Tuesday, 29 December 2009

Shopping centre in infantilising women shocker

I am banging my head against the wall at this story about a shopping centre in China that has created a car park just for women that has bigger spaces. See in the picture on the Telegraph site - it's called Lady Parking. Stunned.

So the idea seems to be that women need bigger parking spaces because they, in the words of an official from the shopping centre that built it, "have a different sense of distance". I suppose I am supposed to be pleased he/she didn't say "inferior sense of distance" but that's the notion behind it, and the story managed to find a "shopper" who used words to that effect.

That's ridiculous in itself - the notion that all women are bad parkers and need bigger spaces. They obviously haven't met my (male) neighbours. Some people are bad parkers and some are good, and it has nothing to do with their gender. I find it such a massive step backwards to continue using tired and lazy stereotypes. There's no evidence to back up their claims, the shopping centre just wanted an attempt at publicity. Employing "female parking attendants" to help women park? Women always bang their car doors when they open them? Stupid! They are saying that all women everywhere cannot park, there's no attempt to say that they are only referring to some women.

But the daft claims that this Lady Parking needed to be in pink and purple annoys me the most. Apparently pink and purple were picked because they are bright colours. What? Orange is a bright colour. Any colour is bright if you paint it right. No, they chose pink and purple because they are associated with girls. So this is a statement not just of women's inability to park but a low, infantilising move to make women look incompetent and childlike.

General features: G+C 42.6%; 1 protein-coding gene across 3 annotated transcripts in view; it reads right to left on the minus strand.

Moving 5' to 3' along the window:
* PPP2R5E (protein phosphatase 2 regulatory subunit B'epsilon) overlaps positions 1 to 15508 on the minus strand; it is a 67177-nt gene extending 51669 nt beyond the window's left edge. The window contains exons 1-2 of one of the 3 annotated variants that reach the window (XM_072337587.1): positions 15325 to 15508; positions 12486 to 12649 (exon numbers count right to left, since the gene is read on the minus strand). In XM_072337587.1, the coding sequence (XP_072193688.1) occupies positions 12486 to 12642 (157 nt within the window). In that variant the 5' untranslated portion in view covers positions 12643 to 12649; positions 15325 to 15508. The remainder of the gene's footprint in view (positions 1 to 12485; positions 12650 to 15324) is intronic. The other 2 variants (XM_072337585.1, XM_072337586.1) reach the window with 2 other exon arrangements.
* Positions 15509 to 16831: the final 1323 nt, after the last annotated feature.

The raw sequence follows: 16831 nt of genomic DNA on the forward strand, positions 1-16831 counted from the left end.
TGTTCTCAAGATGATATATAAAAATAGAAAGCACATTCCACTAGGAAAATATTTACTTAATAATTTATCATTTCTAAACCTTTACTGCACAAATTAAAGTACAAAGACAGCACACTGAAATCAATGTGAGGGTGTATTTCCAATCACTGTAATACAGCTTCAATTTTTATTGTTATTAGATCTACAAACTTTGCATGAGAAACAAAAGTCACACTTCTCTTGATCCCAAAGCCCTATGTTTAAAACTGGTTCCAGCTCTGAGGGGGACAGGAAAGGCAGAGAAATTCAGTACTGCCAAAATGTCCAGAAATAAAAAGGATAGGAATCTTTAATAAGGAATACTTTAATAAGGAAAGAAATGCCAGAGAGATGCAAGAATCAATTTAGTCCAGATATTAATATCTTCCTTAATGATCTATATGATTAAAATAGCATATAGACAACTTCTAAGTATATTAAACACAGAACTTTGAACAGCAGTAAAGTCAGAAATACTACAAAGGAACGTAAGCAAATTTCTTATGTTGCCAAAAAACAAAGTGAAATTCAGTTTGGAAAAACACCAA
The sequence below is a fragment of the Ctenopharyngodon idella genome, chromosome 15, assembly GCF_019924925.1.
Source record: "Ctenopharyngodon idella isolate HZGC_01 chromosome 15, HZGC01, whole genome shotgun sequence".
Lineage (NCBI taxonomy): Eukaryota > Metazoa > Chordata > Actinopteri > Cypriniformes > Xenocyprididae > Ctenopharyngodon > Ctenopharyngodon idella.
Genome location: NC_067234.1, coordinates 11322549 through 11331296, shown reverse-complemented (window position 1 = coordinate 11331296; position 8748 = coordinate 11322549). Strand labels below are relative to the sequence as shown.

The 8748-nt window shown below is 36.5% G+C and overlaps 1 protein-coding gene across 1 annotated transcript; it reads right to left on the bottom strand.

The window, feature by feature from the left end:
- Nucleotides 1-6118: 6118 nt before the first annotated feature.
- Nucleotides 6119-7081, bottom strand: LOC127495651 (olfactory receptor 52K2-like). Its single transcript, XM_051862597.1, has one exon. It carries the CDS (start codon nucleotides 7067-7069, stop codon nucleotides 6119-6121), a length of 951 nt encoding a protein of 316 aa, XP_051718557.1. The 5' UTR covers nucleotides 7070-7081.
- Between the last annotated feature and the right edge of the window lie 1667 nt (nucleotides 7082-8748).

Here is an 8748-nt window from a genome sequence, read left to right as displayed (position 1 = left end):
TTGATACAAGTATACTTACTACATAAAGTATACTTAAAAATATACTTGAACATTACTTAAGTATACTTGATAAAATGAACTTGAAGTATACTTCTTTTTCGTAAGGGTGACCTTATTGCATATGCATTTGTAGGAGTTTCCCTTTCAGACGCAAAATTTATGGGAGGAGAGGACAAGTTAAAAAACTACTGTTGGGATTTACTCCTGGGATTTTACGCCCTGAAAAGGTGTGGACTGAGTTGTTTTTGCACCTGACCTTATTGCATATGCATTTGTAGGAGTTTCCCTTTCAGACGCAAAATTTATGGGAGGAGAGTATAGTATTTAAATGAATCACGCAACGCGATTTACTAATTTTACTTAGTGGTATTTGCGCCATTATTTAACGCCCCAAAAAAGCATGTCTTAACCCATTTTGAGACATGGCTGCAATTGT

They could have made this new car park about creating a safe, supervised and well-lit space for women to come to a shopping centre confidently without fear of attack or harrassment. This car park will offer those things, but that seems to be by the by. Why would that have been so difficult?

Alternatively, they could have created a car park that had bigger spaces for ALL their shoppers, and not made it pink, and therefore helped out the male drivers too. But that wouldn't be a pat on the head to little women would it.

The last statment in the article is that there are 200 road deaths every day in China. It seems to me that maybe ALL of the country's drivers need better lessons, not just the women. I'd like to see if the stats for China match those of the UK - that young, male, drivers cause more accidents, not women.

Thursday, 3 December 2009

Loughborough campus lighting problem

Here is my draft letter to the Welfare Sabb in the Union (I reckon she's a good first port of call) about the lamentable darkness on campus and lack of university care about safety. They care more about lighting the all-weather sports pitches than paths through academic and residential areas!

I would like to raise the issue of poor street lighting on campus. With the evenings having drawn in, I've noticed that certain areas of campus are extremely badly lit. This makes me rather concerned for my personal safety, even at 4:30pm, for there are regularly used paths that are almost pitch black.

I'm a postgrad and work often in my office in Matthew Arnold building, next to Towers, into the evenings. I often walk to either the Music Centre or John Beckwith building and I find that the walk past Towers is unsafe. This is the worst area I have come across, yet alternative routes past the Bridgeman Centre for instance are almost as bad. Often, the only light available comes from indoors - through the window. It's been especially bad while Towers has been surrounded by fencing for the refurb - all the floodlights on the Towers walls are obscured. The areas I mention do not just contain academic buildings, but are throughways for residential areas, i.e. Butler Court, so it is likely that people use these paths until the early hours.

The main problem is that as a woman I am concerned for my safety and the safety of other women around. However, not only that, but with many cyclists using these paths who more often than not have no lights on their bikes, I am also concerned for anyone walking around who could get knocked over by a cyclist appearing out of the gloom, or someone could trip over uneven paving slabs.

I am quite dismayed that the lighting afforded for the sports pitches in East Park is dazzling, while pedestrian areas are in darkness. Personal safety should be a greater concern to the University than providing late night light to sports teams. I don't visit other parts of campus in the evenings so I'm not aware if this is a campus-wide problem.

I expect I sound like a moaning old local resident type writing to their local paper! But I think this is a very important issue and wondered whether it could be raised with the University?